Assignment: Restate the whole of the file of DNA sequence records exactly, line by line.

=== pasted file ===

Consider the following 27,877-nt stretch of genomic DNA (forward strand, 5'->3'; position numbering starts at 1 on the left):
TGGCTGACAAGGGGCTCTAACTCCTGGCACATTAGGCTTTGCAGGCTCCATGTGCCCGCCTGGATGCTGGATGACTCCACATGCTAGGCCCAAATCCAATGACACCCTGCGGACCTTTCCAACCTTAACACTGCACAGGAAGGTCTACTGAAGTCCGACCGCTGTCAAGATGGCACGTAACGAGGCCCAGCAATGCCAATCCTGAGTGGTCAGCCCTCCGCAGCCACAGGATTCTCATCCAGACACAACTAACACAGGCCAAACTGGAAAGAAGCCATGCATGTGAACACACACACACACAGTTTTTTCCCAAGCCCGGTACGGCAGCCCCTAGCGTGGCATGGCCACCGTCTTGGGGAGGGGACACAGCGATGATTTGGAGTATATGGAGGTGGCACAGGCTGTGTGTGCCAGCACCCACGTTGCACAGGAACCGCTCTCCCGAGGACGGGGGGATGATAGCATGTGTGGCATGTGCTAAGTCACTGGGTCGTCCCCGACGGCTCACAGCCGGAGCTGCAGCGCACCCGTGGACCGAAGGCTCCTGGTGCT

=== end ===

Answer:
Consider the following 27,877-nt stretch of genomic DNA (forward strand, 5'->3'; position numbering starts at 1 on the left):
TGGCTGACAAGGGGCTCTAACTCCTGGCACATTAGGCTTTGCAGGCTCCATGTGCCCGCCTGGATGCTGGATGACTCCACATGCTAGGCCCAAATCCAATGACACCCTGCGGACCTTTCCAACCTTAACACTGCACAGGAAGGTCTACTGAAGTCCGACCGCTGTCAAGATGGCACGTAACGAGGCCCAGCAATGCCAATCCTGAGTGGTCAGCCCTCCGCAGCCACAGGATTCTCATCCAGACACAACTAACACAGGCCAAACTGGAAAGAAGCCATGCATGTGAACACACACACACACAGTTTTTTCCCAAGCCCGGTACGGCAGCCCCTAGCGTGGCATGGCCACCGTCTTGGGGAGGGGACACAGCGATGATTTGGAGTATATGGAGGTGGCACAGGCTGTGTGTGCCAGCACCCACGTTGCACAGGAACCGCTCTCCCGAGGACGGGGGGATGATAGCATGTGTGGCATGTGCTAAGTCACTGGGTCGTCCCCGACGGCTCACAGCCGGAGCTGCAGCGCACCCGTGGACCGAAGGCTCCTGGTGCT